Answers to Medical Malpractice, Workers Comp, Long Term Disability Insurance, and Car Accident Questions
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At Donahoe Kearney, we believe it's important to empower through education. Here are some of the questions people have when they first contact us about D.C., Maryland and Virginia medical malpractice, serious car accidents, long term disability insurance claims, or workers compensation. We try to provide as much information as we can based on our experience as medical malpractice lawyers in D.C., Maryland and Virginia.
Since every person is unique, if you have questions or need information about an injury or death in your family, please contact us to talk it through.We'll talk to you, schedule a free initial meeting and give you all the information we can. Call us today at 202-393-3320.
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Can I Switch Doctors After a Work Injury?
You Have the Right To Choose Your Own Treating Physician After an Injury at Work in DC
First of all, every worker hurt on the job in D.C. has the right to choose their own physician. The workers' comp insurance company can't just send you to some doctor or clinic, even though they might try. However, you do have to be careful. Once you have made the choice of a treating physician, it may be difficult to change doctors (or at least difficult to do so quickly). If you have already been treated several times by the insurance doctor or a different doctor and would like to make a change, you can request a hearing with the Office of Workers Compensation to get the change in physician approved, but this can take several months. If the workers comp insurance company agrees to the requested change, you can begin treatment with the new doctor. If not, you will have to win the hearing in order to change your doctor.
In summary, if you were hurt in DC you do get to choose your treating physician, even if your work "assigns" you a doctor. In Maryland you also are permitted to choose your own doctor. In Virginia, you can choose from a panel of three physicians.
Have More Questions? Our Experienced Workers Compensation Lawyers Have Answers.
Give us a call at 202-393-3320 today and you will speak to a real person who wants to hear your story.
What Role Does My Doctor Play in My Long-Term Disability Claim?
I've been on long-term disability for a full year and they are just now telling me I don't have proper documentation of my injury and medical treatment. What am I supposed to do?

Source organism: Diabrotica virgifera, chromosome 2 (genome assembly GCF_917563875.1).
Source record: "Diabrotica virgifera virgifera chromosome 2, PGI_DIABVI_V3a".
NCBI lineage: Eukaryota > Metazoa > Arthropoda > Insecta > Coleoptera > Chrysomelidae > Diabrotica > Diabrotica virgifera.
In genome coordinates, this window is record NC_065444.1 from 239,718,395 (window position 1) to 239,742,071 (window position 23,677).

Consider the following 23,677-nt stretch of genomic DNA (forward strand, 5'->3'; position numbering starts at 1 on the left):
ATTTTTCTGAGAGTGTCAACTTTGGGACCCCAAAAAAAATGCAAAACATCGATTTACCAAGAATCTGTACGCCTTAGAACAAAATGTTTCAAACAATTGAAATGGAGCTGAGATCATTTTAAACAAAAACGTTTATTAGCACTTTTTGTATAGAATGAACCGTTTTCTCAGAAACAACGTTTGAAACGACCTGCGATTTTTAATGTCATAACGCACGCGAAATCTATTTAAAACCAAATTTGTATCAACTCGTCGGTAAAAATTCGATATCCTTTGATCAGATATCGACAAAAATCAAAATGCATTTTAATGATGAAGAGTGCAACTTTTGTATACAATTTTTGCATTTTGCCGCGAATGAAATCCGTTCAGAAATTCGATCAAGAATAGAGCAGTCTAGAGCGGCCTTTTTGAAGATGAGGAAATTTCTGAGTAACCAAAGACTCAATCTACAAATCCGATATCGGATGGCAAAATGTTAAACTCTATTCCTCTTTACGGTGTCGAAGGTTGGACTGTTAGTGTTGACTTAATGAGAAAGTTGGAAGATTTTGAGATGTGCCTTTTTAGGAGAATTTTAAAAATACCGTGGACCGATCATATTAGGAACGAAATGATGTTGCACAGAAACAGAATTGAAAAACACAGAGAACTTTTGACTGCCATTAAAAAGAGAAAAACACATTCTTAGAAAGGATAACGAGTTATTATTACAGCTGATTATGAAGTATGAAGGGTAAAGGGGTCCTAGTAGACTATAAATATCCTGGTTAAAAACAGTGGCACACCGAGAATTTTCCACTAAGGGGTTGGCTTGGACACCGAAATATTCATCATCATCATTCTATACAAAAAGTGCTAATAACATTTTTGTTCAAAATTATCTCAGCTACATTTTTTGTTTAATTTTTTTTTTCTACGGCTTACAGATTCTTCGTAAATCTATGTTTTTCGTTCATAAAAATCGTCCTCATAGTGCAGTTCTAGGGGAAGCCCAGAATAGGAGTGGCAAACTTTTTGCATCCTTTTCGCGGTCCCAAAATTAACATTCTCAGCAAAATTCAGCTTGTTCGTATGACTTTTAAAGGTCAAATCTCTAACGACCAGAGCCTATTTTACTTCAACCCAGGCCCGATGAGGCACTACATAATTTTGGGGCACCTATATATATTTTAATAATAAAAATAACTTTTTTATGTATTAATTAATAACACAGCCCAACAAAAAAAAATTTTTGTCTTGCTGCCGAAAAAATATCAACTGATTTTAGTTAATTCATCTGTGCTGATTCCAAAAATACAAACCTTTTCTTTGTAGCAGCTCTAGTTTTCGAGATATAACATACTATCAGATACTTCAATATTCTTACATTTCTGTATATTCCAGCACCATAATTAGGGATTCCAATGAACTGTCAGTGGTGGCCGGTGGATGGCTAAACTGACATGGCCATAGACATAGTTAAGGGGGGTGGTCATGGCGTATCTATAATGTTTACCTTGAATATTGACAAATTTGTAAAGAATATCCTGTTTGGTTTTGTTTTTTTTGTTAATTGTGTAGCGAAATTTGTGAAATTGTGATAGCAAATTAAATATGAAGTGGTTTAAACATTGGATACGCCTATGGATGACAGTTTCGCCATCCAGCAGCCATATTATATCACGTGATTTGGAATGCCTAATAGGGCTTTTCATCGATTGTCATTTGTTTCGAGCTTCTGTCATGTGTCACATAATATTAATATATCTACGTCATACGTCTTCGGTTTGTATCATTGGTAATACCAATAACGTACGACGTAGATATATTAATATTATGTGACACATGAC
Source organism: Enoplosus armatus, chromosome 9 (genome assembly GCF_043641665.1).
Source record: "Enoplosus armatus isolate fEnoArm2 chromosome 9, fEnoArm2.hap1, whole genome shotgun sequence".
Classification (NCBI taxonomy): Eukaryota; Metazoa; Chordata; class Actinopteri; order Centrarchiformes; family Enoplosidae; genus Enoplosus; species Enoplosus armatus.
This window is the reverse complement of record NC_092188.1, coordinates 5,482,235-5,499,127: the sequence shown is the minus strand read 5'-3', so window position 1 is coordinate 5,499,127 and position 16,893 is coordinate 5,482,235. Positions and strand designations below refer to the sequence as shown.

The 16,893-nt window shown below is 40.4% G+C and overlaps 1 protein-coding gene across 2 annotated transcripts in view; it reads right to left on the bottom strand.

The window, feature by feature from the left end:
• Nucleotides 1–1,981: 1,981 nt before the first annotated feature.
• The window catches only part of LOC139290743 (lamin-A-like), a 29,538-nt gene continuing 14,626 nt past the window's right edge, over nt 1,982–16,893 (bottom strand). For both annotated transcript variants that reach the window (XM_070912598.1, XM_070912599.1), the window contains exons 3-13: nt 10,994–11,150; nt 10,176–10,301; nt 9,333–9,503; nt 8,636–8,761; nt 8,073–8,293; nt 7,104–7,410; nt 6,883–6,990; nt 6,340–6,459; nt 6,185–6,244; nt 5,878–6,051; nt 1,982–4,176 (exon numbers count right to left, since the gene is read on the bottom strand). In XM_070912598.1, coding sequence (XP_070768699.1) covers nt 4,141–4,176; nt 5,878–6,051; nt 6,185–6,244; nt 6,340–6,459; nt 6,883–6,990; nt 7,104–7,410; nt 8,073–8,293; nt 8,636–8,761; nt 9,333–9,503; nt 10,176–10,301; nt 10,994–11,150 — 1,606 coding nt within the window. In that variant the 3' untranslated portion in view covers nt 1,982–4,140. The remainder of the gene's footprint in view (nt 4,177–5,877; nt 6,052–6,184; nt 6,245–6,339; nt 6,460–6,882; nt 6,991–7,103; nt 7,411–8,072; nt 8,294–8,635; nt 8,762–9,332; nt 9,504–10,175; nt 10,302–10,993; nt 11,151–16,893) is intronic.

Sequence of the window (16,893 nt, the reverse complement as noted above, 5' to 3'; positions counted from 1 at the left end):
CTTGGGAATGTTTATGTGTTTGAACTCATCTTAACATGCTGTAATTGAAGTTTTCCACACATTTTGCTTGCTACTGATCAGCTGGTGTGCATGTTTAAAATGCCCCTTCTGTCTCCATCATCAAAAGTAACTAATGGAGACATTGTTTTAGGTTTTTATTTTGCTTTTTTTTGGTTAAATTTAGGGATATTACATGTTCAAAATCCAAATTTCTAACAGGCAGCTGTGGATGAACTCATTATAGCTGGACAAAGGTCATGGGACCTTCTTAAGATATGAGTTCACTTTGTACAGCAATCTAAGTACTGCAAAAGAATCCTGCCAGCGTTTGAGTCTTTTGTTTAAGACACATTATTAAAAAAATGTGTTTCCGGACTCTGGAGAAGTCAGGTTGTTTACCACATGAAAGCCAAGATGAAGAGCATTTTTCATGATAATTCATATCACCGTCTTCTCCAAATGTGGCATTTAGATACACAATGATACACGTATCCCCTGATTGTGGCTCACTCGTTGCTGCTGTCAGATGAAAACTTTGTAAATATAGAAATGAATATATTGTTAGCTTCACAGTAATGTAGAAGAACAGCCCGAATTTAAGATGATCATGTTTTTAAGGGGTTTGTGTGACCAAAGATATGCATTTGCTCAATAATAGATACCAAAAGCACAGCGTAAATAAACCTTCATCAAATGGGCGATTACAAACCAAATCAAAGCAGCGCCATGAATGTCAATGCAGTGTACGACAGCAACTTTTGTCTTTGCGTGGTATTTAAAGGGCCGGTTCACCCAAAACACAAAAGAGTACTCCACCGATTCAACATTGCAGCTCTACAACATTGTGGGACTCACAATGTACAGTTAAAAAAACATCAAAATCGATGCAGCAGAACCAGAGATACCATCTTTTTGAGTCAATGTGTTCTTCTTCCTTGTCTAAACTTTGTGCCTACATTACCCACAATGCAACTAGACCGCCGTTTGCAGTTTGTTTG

Yes, we are very familiar with this type of situation. Many times, people on disability just go along getting treatment and hoping to recover and go back to work. All the while, nobody tells them that the insurance company is looking for very specific medical records, will require certain times of tests, and will nitpick over language: all to find ways to deny your claim.
It doesn't seem fair, does it? Of course, it's not but you do still have power. You can discover the truth about ERISA long-term disability insurance and set yourself on the right path.
Most people have short-term disability claims first, and they never intend on going on long-term disability. They hope to recover and go back to work; and so their sights are set, as they should be, on recovery instead of preparing themselves for a successful long-term disability claim.
Here are some quick tips we can give you to get started.
1. Ask your doctor if he or she is familiar with "Objective Medical Evidence." These are the types of evidence-based tests that are famously cited by insurance agents looking to deny your claim. Use these type of diagnostics whenever possible to document your illness or injury.
2. Index your own copies of your monthly progress notes and disability slips. Don't ever leave your doctor's office without an updated disability slip, and follow up with your doctor's front desk to get copies of your progress notes a few days after your appointment.
3. If your progress notes don't fully describe your treatment and connect it to the injury you are claiming on disability (and they should be), ask for edits from your doctor. Your doctor can do this (and should).
4. Don't do anything at all, publicly or privately, that is outside of your doctor's restrictions. If surveillance is taking place courtesy of your insurance company, you can get kicked off your claim.
5. Stay away from social media; don't post anything related to your doctor's appointments or treatment, and keep all of your social media settings on private.
Want more? Securing a consultation with attorney Frank Kearney can keep you from making the kinds of toxic mistakes that will set you up to have your claim denied. Call us today at 202-393-3320 to get started on your road to success.
What Do Long-Term Disability, Workers' Compensation, and Serious Car Accidents Have in Common?
All insurance companies have one thing in common; they want to minimize their number of claims and pay out as few claims as possible. It would be a ridiculous business model if they didn't.
All business seek to maximize their profits, but it shouldn't be at the expense of making good on the promises you make to good people paying their premiums.
There is no exception for ERISA long-Term disability, workers' compensation and serious car accident claims in Washington, DC, Maryland, and Virginia.
Here are a five things that these types of claims all have in common.
1. The insurance companies are always protecting their bottom line, and usually not looking out for your interest;
2. Generally, insurance adjusters are trained to find ways to limit your claim;
3. You can be scheduled for an independent medical exam in all types of claims (though it's far more common in long-term disability and workers' compensation).
4. You can settle your case at the end of the medical treatment for a lump-sum.